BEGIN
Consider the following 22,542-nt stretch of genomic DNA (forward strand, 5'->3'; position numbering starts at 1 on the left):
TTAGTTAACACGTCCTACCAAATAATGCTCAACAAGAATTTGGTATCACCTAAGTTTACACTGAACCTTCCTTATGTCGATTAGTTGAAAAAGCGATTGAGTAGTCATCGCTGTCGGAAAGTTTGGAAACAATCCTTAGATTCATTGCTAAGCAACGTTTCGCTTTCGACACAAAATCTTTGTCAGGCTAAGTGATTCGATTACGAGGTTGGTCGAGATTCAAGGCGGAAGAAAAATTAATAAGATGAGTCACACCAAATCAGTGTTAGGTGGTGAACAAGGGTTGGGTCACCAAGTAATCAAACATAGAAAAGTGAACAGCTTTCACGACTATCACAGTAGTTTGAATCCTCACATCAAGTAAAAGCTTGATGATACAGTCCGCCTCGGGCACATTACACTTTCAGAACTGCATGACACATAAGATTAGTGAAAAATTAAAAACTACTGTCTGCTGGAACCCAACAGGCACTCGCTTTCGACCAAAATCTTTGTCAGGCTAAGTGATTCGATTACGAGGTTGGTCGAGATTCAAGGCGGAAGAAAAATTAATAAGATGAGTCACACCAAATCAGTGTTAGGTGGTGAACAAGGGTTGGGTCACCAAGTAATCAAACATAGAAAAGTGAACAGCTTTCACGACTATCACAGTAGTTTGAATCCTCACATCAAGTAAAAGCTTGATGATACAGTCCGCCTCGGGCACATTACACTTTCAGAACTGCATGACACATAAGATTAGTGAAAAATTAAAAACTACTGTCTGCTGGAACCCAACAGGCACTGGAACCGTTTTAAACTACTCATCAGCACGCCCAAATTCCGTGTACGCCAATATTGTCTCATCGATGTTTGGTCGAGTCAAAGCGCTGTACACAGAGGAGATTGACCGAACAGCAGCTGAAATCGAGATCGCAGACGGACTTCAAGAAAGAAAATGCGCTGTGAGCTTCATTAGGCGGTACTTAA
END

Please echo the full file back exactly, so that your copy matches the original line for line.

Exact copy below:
Consider the following 22,542-nt stretch of genomic DNA (forward strand, 5'->3'; position numbering starts at 1 on the left):
TTAGTTAACACGTCCTACCAAATAATGCTCAACAAGAATTTGGTATCACCTAAGTTTACACTGAACCTTCCTTATGTCGATTAGTTGAAAAAGCGATTGAGTAGTCATCGCTGTCGGAAAGTTTGGAAACAATCCTTAGATTCATTGCTAAGCAACGTTTCGCTTTCGACACAAAATCTTTGTCAGGCTAAGTGATTCGATTACGAGGTTGGTCGAGATTCAAGGCGGAAGAAAAATTAATAAGATGAGTCACACCAAATCAGTGTTAGGTGGTGAACAAGGGTTGGGTCACCAAGTAATCAAACATAGAAAAGTGAACAGCTTTCACGACTATCACAGTAGTTTGAATCCTCACATCAAGTAAAAGCTTGATGATACAGTCCGCCTCGGGCACATTACACTTTCAGAACTGCATGACACATAAGATTAGTGAAAAATTAAAAACTACTGTCTGCTGGAACCCAACAGGCACTCGCTTTCGACCAAAATCTTTGTCAGGCTAAGTGATTCGATTACGAGGTTGGTCGAGATTCAAGGCGGAAGAAAAATTAATAAGATGAGTCACACCAAATCAGTGTTAGGTGGTGAACAAGGGTTGGGTCACCAAGTAATCAAACATAGAAAAGTGAACAGCTTTCACGACTATCACAGTAGTTTGAATCCTCACATCAAGTAAAAGCTTGATGATACAGTCCGCCTCGGGCACATTACACTTTCAGAACTGCATGACACATAAGATTAGTGAAAAATTAAAAACTACTGTCTGCTGGAACCCAACAGGCACTGGAACCGTTTTAAACTACTCATCAGCACGCCCAAATTCCGTGTACGCCAATATTGTCTCATCGATGTTTGGTCGAGTCAAAGCGCTGTACACAGAGGAGATTGACCGAACAGCAGCTGAAATCGAGATCGCAGACGGACTTCAAGAAAGAAAATGCGCTGTGAGCTTCATTAGGCGGTACTTAA